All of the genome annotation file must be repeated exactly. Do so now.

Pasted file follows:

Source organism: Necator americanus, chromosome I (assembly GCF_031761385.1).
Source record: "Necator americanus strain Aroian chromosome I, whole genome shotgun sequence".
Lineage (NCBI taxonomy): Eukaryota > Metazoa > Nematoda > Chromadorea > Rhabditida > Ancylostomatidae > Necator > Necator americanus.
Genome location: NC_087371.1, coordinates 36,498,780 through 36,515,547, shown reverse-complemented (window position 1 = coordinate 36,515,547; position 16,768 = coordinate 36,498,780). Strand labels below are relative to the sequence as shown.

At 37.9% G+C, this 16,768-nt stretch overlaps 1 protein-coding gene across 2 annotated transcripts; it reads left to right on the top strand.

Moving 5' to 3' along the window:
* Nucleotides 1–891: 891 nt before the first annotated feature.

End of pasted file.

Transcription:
Source organism: Necator americanus, chromosome I (assembly GCF_031761385.1).
Source record: "Necator americanus strain Aroian chromosome I, whole genome shotgun sequence".
Lineage (NCBI taxonomy): Eukaryota > Metazoa > Nematoda > Chromadorea > Rhabditida > Ancylostomatidae > Necator > Necator americanus.
Genome location: NC_087371.1, coordinates 36,498,780 through 36,515,547, shown reverse-complemented (window position 1 = coordinate 36,515,547; position 16,768 = coordinate 36,498,780). Strand labels below are relative to the sequence as shown.

At 37.9% G+C, this 16,768-nt stretch overlaps 1 protein-coding gene across 2 annotated transcripts; it reads left to right on the top strand.

Moving 5' to 3' along the window:
* Nucleotides 1–891: 891 nt before the first annotated feature.